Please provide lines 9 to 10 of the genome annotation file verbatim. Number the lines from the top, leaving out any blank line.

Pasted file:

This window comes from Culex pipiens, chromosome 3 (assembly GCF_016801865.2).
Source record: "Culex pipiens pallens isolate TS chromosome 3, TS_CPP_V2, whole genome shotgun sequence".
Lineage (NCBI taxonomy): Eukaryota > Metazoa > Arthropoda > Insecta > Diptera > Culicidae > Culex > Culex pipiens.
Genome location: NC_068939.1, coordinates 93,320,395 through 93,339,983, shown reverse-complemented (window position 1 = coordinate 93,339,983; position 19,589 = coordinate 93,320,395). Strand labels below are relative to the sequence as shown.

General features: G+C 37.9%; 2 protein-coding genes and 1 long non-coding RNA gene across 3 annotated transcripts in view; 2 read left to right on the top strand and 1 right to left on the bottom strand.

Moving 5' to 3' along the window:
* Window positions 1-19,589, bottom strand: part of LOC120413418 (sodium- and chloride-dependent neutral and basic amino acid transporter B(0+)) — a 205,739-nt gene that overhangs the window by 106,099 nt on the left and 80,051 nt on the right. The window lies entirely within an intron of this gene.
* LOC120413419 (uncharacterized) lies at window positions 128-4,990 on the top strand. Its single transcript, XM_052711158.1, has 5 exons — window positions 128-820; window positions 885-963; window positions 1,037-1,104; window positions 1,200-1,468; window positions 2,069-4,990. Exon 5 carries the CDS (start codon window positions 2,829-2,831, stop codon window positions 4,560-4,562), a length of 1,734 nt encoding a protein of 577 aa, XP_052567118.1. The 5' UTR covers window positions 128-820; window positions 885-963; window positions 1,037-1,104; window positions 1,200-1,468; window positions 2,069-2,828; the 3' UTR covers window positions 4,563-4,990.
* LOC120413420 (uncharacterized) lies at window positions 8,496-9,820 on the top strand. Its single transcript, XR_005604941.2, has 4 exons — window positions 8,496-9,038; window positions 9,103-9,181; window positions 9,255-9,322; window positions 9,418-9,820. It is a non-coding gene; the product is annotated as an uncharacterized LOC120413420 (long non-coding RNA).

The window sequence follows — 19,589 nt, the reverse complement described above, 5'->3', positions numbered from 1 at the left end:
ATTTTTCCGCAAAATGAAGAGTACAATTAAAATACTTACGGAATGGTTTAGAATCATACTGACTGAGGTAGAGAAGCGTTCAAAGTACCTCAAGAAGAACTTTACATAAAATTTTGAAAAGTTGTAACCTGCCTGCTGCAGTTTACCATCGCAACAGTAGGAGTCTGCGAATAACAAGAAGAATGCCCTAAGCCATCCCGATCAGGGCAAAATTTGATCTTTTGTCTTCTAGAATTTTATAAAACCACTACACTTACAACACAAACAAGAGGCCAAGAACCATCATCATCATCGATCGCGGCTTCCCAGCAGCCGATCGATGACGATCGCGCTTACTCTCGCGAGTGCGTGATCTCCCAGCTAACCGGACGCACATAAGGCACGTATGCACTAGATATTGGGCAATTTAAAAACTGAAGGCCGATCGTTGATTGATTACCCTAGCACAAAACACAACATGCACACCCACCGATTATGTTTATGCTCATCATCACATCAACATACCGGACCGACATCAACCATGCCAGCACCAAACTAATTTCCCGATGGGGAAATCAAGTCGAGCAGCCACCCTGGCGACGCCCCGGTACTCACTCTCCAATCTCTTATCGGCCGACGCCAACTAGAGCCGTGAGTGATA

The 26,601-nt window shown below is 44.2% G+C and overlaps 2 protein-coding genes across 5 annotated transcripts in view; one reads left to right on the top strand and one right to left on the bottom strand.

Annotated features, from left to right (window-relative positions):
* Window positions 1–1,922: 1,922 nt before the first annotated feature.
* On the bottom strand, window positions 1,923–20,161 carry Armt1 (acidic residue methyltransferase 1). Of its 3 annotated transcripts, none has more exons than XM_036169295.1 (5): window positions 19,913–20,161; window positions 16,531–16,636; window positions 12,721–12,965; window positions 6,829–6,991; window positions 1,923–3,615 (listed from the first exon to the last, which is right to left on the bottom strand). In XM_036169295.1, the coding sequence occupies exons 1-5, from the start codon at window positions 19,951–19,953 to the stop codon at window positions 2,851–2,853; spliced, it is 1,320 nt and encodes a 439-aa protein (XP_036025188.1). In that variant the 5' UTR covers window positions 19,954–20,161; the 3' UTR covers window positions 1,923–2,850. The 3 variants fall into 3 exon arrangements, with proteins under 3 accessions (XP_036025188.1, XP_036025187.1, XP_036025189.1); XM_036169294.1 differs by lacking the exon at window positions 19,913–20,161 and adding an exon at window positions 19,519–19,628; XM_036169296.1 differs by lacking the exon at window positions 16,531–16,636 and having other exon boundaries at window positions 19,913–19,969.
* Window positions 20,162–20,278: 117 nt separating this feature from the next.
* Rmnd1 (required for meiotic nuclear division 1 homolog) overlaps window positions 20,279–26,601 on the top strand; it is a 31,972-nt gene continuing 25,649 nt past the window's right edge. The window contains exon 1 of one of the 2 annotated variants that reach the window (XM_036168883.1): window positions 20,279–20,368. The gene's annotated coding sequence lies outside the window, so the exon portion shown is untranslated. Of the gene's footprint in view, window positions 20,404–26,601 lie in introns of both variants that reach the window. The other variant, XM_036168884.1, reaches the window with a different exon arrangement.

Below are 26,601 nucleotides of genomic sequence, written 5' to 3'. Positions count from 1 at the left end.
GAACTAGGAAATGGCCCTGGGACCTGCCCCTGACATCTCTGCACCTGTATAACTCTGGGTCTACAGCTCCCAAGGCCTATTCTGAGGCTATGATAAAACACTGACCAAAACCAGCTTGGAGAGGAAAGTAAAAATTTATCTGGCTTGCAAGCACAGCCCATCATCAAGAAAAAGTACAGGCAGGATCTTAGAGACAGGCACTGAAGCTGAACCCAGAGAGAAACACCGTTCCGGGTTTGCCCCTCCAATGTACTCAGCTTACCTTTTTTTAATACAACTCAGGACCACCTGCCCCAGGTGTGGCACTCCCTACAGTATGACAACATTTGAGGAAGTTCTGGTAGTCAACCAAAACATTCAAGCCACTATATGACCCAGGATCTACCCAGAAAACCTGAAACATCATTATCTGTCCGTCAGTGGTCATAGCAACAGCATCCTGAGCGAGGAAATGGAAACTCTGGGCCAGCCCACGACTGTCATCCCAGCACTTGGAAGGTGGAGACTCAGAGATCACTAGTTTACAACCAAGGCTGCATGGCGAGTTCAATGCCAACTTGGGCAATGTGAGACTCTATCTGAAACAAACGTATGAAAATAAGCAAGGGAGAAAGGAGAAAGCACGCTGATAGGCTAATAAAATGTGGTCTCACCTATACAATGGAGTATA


* LOC120413420 (uncharacterized) lies at window positions 8,496-9,820 on the top strand. Its single transcript, XR_005604941.2, has 4 exons — window positions 8,496-9,038; window positions 9,103-9,181; window positions 9,255-9,322; window positions 9,418-9,820. It is a non-coding gene; the product is annotated as an uncharacterized LOC120413420 (long non-coding RNA).

The window sequence follows — 19,589 nt, the reverse complement described above, 5'->3', positions numbered from 1 at the left end: